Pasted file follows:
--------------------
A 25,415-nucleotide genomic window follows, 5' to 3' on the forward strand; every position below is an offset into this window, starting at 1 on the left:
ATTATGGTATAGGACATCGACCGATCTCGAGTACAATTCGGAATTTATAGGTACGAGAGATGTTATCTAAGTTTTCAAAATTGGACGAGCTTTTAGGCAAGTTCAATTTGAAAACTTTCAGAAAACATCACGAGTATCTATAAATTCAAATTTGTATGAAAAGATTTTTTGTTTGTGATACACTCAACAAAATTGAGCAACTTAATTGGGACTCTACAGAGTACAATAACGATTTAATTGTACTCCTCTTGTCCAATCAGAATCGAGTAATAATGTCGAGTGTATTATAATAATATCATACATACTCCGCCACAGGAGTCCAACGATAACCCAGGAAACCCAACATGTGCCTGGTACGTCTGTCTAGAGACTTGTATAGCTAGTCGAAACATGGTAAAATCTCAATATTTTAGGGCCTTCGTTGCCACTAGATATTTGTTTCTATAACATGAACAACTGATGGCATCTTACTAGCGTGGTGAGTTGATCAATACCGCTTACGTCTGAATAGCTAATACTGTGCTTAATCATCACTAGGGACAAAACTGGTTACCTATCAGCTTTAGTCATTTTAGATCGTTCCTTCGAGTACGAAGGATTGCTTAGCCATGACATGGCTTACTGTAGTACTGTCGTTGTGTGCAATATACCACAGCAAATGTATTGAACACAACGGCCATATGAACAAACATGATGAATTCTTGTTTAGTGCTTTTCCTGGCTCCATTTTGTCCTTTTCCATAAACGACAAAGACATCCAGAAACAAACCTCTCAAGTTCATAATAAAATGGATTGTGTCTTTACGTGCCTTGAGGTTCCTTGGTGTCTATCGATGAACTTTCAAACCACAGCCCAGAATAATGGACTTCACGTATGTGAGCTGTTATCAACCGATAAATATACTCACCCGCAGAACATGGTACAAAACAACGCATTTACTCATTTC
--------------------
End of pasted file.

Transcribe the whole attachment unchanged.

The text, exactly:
A 25,415-nucleotide genomic window follows, 5' to 3' on the forward strand; every position below is an offset into this window, starting at 1 on the left:
ATTATGGTATAGGACATCGACCGATCTCGAGTACAATTCGGAATTTATAGGTACGAGAGATGTTATCTAAGTTTTCAAAATTGGACGAGCTTTTAGGCAAGTTCAATTTGAAAACTTTCAGAAAACATCACGAGTATCTATAAATTCAAATTTGTATGAAAAGATTTTTTGTTTGTGATACACTCAACAAAATTGAGCAACTTAATTGGGACTCTACAGAGTACAATAACGATTTAATTGTACTCCTCTTGTCCAATCAGAATCGAGTAATAATGTCGAGTGTATTATAATAATATCATACATACTCCGCCACAGGAGTCCAACGATAACCCAGGAAACCCAACATGTGCCTGGTACGTCTGTCTAGAGACTTGTATAGCTAGTCGAAACATGGTAAAATCTCAATATTTTAGGGCCTTCGTTGCCACTAGATATTTGTTTCTATAACATGAACAACTGATGGCATCTTACTAGCGTGGTGAGTTGATCAATACCGCTTACGTCTGAATAGCTAATACTGTGCTTAATCATCACTAGGGACAAAACTGGTTACCTATCAGCTTTAGTCATTTTAGATCGTTCCTTCGAGTACGAAGGATTGCTTAGCCATGACATGGCTTACTGTAGTACTGTCGTTGTGTGCAATATACCACAGCAAATGTATTGAACACAACGGCCATATGAACAAACATGATGAATTCTTGTTTAGTGCTTTTCCTGGCTCCATTTTGTCCTTTTCCATAAACGACAAAGACATCCAGAAACAAACCTCTCAAGTTCATAATAAAATGGATTGTGTCTTTACGTGCCTTGAGGTTCCTTGGTGTCTATCGATGAACTTTCAAACCACAGCCCAGAATAATGGACTTCACGTATGTGAGCTGTTATCAACCGATAAATATACTCACCCGCAGAACATGGTACAAAACAACGCATTTACTCATTTC